Wednesday, April 20, 2016

Temple writ large

So the temple is the cosmos writ small. When the priests and the high priest move around the temple performing their sacred duties, they are symbolically moving around the biblical cosmos. This may help explain why the temple was so central to ancient Israel and why its desecration and its destruction by pagan nations were understood as such catastrophic events. The destruction of the temple—first at the hands of Babylon and later at those of Rome—was in a very real sense, the end of the world.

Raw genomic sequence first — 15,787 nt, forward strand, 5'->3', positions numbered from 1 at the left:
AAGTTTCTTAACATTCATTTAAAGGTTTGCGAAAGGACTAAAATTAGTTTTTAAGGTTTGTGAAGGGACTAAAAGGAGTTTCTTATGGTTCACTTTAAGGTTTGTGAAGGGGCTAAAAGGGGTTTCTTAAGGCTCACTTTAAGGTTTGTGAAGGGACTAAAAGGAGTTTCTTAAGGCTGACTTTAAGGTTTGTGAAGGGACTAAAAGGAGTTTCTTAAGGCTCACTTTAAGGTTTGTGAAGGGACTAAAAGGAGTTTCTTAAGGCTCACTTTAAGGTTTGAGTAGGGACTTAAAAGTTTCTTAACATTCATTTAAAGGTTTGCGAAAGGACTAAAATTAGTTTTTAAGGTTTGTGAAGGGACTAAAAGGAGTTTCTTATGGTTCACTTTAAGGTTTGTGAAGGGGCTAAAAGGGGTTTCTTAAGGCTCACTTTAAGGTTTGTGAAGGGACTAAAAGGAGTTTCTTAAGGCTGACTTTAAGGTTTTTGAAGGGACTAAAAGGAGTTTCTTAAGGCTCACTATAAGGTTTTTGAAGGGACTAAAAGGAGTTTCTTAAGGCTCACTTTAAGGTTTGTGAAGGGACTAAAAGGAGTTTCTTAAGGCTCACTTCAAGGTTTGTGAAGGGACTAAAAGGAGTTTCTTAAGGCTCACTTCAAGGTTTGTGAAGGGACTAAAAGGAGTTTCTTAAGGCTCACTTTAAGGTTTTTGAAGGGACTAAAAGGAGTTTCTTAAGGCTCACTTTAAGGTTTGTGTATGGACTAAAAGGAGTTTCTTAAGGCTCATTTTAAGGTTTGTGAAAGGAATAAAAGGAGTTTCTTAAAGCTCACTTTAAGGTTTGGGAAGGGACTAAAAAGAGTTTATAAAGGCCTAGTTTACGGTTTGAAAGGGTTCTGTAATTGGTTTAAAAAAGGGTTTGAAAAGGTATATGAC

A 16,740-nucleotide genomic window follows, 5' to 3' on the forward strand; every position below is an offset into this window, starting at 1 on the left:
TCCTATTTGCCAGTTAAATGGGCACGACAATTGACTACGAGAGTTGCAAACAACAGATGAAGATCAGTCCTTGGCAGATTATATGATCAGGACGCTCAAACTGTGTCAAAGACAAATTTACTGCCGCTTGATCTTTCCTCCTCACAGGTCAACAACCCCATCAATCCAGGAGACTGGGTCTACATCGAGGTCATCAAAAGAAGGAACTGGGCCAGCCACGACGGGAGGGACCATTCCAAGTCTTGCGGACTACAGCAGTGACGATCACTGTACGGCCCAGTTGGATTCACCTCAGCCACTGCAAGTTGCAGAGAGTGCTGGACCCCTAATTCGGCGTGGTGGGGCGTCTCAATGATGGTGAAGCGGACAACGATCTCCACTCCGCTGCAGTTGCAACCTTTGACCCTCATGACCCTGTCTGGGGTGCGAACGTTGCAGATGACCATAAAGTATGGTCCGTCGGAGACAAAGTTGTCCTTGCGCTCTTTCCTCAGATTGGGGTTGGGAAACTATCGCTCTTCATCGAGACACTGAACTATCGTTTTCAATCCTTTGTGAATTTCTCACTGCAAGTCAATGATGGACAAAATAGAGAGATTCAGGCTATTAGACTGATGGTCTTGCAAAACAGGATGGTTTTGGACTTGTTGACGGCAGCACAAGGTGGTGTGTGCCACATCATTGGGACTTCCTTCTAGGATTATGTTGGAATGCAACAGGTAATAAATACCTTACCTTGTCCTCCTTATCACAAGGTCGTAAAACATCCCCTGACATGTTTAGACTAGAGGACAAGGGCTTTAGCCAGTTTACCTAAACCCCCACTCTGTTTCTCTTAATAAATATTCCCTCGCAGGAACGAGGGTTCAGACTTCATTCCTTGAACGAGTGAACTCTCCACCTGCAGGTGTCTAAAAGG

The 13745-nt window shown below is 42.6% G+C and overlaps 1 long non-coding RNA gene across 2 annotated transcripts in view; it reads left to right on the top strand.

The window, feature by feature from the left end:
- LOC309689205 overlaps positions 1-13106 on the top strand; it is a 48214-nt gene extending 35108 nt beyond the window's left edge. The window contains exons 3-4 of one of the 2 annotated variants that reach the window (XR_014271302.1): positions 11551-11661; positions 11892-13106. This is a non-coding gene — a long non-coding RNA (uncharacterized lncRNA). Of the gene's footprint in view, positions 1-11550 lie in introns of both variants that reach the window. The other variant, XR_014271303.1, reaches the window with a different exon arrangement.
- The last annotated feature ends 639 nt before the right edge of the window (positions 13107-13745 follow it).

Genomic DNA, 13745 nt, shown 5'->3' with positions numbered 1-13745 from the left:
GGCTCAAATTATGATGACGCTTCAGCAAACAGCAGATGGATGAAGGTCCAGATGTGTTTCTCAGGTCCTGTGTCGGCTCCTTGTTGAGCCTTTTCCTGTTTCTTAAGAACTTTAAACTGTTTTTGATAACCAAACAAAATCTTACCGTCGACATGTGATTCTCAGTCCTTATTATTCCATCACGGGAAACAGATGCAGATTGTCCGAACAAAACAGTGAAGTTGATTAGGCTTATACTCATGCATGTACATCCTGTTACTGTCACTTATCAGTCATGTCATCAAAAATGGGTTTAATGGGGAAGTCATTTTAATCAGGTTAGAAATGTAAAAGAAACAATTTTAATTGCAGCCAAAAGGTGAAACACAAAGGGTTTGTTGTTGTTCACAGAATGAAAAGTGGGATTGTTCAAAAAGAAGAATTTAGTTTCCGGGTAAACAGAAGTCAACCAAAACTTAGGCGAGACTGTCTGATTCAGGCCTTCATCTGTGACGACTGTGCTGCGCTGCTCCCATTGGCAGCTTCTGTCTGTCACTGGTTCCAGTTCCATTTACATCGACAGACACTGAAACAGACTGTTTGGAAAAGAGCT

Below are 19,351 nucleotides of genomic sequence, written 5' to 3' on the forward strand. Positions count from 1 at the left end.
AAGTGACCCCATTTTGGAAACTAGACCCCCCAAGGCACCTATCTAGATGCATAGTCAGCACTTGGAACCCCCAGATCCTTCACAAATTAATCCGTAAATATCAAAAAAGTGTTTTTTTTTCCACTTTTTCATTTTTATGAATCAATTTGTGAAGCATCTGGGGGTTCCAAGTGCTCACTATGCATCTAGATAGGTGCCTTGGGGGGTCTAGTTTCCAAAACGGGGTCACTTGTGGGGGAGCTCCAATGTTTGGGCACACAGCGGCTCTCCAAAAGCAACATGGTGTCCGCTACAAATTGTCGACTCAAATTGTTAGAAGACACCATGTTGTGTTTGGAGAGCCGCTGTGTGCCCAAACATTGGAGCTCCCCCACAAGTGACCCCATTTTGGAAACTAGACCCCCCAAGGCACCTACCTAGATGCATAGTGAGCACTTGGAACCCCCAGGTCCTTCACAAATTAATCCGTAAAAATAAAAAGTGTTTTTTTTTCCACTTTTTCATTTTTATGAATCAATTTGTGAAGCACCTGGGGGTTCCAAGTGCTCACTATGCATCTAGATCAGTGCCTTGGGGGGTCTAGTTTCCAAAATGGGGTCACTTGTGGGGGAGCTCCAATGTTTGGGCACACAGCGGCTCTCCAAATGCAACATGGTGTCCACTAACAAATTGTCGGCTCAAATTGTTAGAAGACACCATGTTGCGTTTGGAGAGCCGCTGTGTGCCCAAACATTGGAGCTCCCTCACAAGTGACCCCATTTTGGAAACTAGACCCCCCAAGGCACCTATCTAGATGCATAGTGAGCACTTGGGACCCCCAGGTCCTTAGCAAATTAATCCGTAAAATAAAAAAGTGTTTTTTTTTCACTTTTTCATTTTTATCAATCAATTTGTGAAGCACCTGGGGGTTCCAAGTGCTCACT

The final vision in the book of Revelation now makes a little more sense. Not only was the temple the biblical cosmos writ small, the biblical cosmos was the temple writ large. In other words, in the world of the Bible the cosmos is God’s house. As Philo put it, “The whole universe must be regarded as the highest and, in truth, the holy temple of God” (Spec. 1.66). As such the biblical cosmos is a sacred place indeed.— The Biblical Cosmos, page 150 (emphasis original)

<idle musing>
The world comes full circle in Revelation. What God intended in the garden gets fulfilled.
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